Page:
Have you ever wondered what the difference is between someone who thrives off adversity versus someone who panics when confronted with a challenge? The answer is resilience. Resilience refers to your ability to cope with stress or pressure, or how quickly you recover from hardships. It’s a defining characteristic of successful workers. Why? Because we all face stressful situations in the workplace and the ability to bounce back from those enables us to be a more productive contributor.
Resilience is also a great tool to have in your personal life as change happens to all of us and surviving and thriving in it helps you grow as a person. The good news is resilience isn’t a quality you’re born with, it’s a skill you can actively develop. Our 8 tips will teach you how to build resilience and discover healthy habits for navigating stressful situations:
1. Prioritize Connections
A resilient person builds up a strong support system of compassionate, empathetic people. If you’re going through a challenging time, or even a one-off stressful situation, accept help from others. Their support and advice could assist you in navigating through your difficulties. In turn, reciprocate by helping others in times of need; this will give you a greater sense of purpose.
2. Practice Mindfulness
Mindfulness and resiliency go hand-in-hand. Mindfulness essentially refers to being more aware of your emotions and more present in what you’re doing. There are many ways to practice mindfulness, including journaling, yoga, meditation, and simple breathing exercises. Read our mindfulness tips for more details.
3. Be a Proactive Goal-setter
Set realistic, measurable goals for yourself to give yourself a “personal why” or purpose. Be proactive about moving toward these goals. If you’re dealing with a stressful situation, it can be helpful to remind yourself of your goals and the larger picture of what you’re working toward to keep you moving forward. If the goals themselves are causing stress, break them down into smaller, more achievable pieces.
4. Learn from Difficulties
When we go through hard times, it can be hard to find anything positive about our experience. To be more resilient, consider the difficulties you face as a learning opportunity. Think about what skills or achievements you can obtain by going through them. In some cases, these may be soft skills, such as emotional intelligence. Or in a work setting, you may be able to work on hard skills by taking on more challenging projects.
5. Replace Negative Outlets
To cope with adversity, you may turn to bad habits that don’t serve your mental or physical health. They may be helpful in the moment, but overall cause greater stress long-term. For example, it’s common for people to indulge in unhealthy foods when they’re stressed because it helps them feel better while they’re eating it. But often, these people experience feelings of guilt or shame after engaging in the habit that outweighs any benefit it gave them in the moment.
If this sounds like you, learn how to replace these bad habits with positive alternatives. And remember, there’s actually a science to how we form habits, so use it to your advantage. Try reading a popular habit-forming book, like Tiny Habits by B.J. Fogg or Atomic Habits by James Clear, to help you set up a science-backed plan.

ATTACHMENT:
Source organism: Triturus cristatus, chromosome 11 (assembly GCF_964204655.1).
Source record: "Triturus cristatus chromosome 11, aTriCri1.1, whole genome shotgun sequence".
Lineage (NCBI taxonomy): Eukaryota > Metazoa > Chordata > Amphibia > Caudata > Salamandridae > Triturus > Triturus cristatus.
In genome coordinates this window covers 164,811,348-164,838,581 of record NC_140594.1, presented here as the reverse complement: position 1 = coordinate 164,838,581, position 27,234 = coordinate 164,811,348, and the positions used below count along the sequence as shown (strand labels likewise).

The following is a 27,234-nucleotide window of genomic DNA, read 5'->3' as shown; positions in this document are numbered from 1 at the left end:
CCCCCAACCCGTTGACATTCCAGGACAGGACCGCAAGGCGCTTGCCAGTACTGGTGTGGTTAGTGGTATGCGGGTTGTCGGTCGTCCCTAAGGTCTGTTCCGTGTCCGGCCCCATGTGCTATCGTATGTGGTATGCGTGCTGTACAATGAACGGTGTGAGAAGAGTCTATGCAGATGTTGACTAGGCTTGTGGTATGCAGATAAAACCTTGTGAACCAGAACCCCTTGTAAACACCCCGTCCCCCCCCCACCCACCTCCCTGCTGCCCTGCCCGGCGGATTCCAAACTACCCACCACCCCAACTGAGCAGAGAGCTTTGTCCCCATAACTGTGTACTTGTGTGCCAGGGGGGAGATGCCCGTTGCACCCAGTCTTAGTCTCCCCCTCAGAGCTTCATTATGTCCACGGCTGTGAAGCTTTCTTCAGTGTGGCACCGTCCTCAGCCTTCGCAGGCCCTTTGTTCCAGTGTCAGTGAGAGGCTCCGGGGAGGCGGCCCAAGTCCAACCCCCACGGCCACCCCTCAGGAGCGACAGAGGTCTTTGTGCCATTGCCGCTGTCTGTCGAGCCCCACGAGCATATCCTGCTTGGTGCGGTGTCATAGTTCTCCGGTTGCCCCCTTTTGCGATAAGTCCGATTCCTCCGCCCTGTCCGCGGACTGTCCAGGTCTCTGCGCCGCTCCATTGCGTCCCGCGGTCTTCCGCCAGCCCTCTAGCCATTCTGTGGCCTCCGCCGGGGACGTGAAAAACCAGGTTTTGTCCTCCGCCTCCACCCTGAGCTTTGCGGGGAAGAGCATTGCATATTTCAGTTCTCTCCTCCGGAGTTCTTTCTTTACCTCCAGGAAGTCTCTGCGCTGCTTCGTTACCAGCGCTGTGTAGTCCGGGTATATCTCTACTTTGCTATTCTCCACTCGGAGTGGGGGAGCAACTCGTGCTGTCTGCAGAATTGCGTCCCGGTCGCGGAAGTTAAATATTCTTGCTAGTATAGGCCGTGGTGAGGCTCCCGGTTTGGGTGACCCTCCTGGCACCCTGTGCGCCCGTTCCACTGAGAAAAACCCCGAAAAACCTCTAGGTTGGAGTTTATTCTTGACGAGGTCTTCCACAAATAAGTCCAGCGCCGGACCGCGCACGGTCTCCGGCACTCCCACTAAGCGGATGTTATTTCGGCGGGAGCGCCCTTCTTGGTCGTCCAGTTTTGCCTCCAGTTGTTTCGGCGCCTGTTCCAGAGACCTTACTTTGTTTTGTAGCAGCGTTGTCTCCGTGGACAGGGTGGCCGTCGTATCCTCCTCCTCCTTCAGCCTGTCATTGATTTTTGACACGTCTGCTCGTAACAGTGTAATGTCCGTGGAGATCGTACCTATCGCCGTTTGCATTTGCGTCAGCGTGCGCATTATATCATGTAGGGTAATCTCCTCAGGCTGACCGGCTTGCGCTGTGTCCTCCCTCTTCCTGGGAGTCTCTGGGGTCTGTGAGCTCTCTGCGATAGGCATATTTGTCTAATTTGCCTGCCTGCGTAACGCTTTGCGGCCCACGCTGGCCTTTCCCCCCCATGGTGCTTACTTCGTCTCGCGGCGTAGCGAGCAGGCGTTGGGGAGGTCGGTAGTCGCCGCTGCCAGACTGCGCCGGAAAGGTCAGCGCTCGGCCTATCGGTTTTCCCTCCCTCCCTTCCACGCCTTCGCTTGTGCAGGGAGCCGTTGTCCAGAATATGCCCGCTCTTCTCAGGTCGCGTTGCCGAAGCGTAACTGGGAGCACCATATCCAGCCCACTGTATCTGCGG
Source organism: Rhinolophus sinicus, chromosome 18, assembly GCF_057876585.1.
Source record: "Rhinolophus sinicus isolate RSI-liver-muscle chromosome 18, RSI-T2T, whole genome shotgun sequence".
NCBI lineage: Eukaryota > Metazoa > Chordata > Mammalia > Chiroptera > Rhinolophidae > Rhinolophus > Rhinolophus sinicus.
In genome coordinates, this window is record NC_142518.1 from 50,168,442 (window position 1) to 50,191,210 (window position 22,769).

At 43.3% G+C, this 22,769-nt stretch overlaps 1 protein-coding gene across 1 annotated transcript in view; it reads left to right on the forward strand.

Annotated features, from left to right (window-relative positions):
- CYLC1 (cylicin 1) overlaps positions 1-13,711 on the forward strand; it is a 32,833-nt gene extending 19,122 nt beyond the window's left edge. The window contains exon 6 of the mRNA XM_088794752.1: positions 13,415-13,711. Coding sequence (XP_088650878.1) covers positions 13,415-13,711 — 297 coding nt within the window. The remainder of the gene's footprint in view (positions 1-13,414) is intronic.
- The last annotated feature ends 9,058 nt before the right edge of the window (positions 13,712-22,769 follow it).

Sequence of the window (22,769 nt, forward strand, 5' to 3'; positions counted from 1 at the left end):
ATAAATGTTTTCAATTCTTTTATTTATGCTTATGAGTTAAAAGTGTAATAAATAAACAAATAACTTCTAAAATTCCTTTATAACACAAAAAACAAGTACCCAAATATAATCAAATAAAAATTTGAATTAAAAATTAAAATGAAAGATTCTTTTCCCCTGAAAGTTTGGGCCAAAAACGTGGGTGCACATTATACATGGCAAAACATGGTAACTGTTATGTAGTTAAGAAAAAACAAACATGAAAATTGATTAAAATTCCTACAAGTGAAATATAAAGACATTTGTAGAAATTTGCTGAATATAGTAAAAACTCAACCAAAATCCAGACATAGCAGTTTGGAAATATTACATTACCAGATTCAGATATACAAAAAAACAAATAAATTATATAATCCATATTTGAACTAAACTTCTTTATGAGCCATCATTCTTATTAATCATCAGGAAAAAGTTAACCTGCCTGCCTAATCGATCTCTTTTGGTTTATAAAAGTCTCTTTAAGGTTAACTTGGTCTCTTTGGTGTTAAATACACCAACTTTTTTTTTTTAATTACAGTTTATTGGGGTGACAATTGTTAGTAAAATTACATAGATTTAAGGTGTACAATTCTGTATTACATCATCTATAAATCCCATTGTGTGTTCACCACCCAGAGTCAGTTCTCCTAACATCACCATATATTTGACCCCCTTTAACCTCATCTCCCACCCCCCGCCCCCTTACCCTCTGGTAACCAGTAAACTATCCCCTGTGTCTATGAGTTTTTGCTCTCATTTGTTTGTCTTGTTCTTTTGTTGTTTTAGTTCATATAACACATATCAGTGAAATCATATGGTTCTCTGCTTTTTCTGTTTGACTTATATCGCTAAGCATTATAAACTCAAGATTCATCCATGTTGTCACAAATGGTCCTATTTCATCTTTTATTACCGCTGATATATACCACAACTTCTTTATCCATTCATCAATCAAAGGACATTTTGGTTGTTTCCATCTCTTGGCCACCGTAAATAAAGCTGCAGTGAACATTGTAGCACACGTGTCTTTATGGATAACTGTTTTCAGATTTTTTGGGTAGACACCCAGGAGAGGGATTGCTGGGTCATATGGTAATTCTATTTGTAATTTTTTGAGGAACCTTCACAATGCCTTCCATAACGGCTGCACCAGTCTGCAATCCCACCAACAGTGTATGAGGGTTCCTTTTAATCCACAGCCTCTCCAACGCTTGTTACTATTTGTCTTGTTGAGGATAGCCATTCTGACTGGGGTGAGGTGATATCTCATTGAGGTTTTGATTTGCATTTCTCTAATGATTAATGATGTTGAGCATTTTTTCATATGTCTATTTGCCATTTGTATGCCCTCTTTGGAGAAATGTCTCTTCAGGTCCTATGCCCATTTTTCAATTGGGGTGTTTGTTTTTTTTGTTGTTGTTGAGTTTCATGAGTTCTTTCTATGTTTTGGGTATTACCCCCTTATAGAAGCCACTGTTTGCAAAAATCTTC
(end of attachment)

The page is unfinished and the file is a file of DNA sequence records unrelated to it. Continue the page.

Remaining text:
6. Embrace Change
Change is a fact of life, but it’s also true that humans are naturally resistant to change. We like when things stay as they are! Learning to accept change is a key tool in the resilient person’s toolbox. Remember to think of change as a chance to adapt, learn, and grow as a person. It’s not the end of something, but rather a new opportunity.
7. Accept What You Can’t Change
On the flip side of the previous coin, understand that there are many things that you can’t change, like people or processes. If these are causing you stress, you need to choose to accept them or remove them from your environment (if possible). Dwelling on them will keep you stuck where you are and cause unneeded negativity in your life. If you’re still stressed about the same thing you were stressed about ten years ago, the problem may actually be in your mindset.
8. Shift Toward Optimism
It’s easy to say “be more positive!” but much harder to actually do it in practice. Thinking optimistically is not an inherited trait; like any skill, it’s something you need to practice to get good at. Here are some tips for shifting toward a more optimistic outlook in life:
- Remind yourself that most things are temporary and that the difficulty you’re facing will likely pass soon.
- Reward yourself for small wins. Some of us have all-or-nothing thinking (for example, “I either work out for 45 minutes today or I’m a failure!”). We think that if we don’t reach our overarching goals, we don’t deserve to be happy with ourselves. It’s time to shift that thinking and remember that smaller wins are progress toward our goals. Celebrate each small step, and you’ll motivate yourself to keep going.
- Identify irrational thinking in your thought patterns. Reason with yourself (or with a supportive friend) on what rational thought should replace those less rational ones.
The above tips are meant to offer a helpful starting point for how to be more resilient. If it’s not clear by now, the key to building resilience is to practice, practice, practice! Figure out which approaches work best for you and keep working at them to develop a healthier response to whatever comes your way.